The Govt’s Package was Too Little, Too Late. We Had Already Left, Say Migrant Workers
Lucknow/Delhi: Two days have passed and Rahul Gangwar has to cover more than 100 kilometers to reach his hometown of Baheri in Bareilly district. He says he can’t walk anymore. Rahul has been working as a sweeper in Delhi for five years and this is not the first time that he is travelling home; but it’s his first time on foot.
“I have already covered 150 kilometers. I had kept a few biscuits with me and they are now ever. It is difficult to walk without food and water, and grocery stores are charging double the normal price,” he said.
Rahul is not alone though. He is one among a group of six daily-wage labourers who have undertaken an arduous journey of 300 kilometers on foot, walking the length of Western Uttar Pradesh border to reach to their ancestral village of Abhaypur Mahmoodpur in Bareilly.
And again, its not just these six. Thousands of migrant labourers across India are marching to their villages.
The 21-day lockdown imposed across India in the wake of novel coronavirus, has triggered mass migrations across the country, with labourers undertaking long journeys on foot to reach their homes. It is happening in the absence of public transport – buses or trains.
STARVATION WILL KILL US BEFORE CORONAVIRUS
Despite Finance Minister Nirmala Sitharaman announcement of a relief package to aid those living on the margins, workers, with toddlers in their arms and kids by their side, had already started their journey home owing to panic and a lack of faith in the administration.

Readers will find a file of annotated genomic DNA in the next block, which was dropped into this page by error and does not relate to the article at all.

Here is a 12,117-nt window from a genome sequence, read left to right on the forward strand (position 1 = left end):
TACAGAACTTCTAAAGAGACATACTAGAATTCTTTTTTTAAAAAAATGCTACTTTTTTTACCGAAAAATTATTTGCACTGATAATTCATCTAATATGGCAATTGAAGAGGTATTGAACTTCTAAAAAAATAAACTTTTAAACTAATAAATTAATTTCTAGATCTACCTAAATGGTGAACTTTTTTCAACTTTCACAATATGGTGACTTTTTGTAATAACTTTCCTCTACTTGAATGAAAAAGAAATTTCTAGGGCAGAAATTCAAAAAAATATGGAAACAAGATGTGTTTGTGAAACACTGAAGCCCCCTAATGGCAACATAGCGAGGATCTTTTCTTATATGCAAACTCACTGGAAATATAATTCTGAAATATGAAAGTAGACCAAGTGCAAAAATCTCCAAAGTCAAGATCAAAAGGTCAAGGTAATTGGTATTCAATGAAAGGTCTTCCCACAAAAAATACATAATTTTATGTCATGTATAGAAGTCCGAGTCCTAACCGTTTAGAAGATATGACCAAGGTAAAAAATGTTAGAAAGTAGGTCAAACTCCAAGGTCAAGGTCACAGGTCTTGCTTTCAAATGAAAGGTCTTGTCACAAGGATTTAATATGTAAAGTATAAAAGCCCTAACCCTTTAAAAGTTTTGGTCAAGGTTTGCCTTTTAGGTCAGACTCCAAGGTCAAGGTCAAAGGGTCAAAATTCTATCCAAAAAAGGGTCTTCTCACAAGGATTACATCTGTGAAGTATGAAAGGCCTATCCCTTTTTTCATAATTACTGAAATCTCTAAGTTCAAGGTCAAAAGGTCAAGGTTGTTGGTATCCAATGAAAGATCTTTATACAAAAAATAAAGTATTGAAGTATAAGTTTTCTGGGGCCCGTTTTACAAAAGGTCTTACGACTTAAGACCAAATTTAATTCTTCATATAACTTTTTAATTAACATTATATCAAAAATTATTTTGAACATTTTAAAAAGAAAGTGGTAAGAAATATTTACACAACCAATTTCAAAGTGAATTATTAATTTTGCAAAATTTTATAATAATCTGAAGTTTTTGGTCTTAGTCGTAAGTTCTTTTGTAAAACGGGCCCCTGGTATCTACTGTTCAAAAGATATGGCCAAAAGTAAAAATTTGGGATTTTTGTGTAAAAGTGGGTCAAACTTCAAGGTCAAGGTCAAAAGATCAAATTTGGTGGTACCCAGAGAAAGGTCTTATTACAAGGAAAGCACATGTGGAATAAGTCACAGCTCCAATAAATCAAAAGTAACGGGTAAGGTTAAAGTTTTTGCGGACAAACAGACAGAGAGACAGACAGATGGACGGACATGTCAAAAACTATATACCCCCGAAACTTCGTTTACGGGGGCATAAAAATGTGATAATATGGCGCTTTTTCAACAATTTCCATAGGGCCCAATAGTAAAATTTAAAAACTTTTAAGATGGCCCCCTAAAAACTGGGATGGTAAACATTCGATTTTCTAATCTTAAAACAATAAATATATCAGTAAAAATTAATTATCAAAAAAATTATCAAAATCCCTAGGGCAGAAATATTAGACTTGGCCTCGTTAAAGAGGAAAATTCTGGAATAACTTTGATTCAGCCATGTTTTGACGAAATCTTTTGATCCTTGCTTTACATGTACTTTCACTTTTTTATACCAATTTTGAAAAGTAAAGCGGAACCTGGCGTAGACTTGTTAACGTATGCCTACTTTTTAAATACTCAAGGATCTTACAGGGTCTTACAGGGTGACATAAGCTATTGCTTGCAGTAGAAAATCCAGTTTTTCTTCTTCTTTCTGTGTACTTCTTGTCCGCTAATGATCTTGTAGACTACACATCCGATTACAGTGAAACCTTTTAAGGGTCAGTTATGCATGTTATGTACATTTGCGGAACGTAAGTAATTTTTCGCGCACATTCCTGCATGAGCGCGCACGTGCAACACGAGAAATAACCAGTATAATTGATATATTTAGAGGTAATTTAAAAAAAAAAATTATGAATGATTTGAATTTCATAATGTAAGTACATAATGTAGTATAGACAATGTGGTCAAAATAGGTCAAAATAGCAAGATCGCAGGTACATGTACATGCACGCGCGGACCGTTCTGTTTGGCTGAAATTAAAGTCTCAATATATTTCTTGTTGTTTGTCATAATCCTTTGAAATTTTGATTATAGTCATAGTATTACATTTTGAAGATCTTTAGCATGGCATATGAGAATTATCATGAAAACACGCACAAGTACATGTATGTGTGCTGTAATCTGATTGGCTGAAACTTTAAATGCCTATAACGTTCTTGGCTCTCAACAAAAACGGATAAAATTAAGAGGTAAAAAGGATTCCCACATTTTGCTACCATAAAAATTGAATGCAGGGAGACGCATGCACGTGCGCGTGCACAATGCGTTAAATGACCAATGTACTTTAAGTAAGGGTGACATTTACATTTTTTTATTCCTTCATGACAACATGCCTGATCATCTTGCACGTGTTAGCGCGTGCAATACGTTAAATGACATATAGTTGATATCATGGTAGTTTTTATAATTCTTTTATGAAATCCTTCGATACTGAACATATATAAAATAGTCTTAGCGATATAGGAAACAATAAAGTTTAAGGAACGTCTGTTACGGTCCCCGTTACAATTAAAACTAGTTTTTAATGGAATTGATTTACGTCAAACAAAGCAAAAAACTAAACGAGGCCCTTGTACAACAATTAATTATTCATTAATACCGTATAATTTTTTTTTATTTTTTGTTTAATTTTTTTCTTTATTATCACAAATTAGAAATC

"As everything is shut, the owners have asked us to return when things return to normal. We have no other choice but to leave home," said another migrant labourer.
They looked sceptical about the relief package offered to them. "We heard that they (the government) are offering a package but we haven't received any information yet. We can’t risk our lives on government packages which we aren't very sure about. Our children will die of starvation and we can’t afford that," said a female migrant worker with a toddler in her arm.
"We waited for some form of help from the government. But the package came much later and we had already left. We don’t know when and how it will be implemented," said another labourer.
Mohd. Afroz Ali runs a brass factory with 20 to 25 workers who were mostly from Bihar and Eastern Uttar Pradesh. Every one of those workers has left on foot.
"The day Prime Minister Narendra Modi announced that India will be under complete lockdown for 21 days, all the workers left Moradabad for their native villages on foot. I handed over whatever I could give to them, along with their pending allowance, but that was not enough. The workers were so poor that they don't have even mobile phones so that we could ask them for an update on their position," Ali said.
There was something common among all the workers NewsClick met – they were on an empty stomach and penniless. “We have not eaten a single grain for the last three days and we have to cover more than a hundred miles without food and water,” Wahab told NewsClick, his voice quivering with trepidation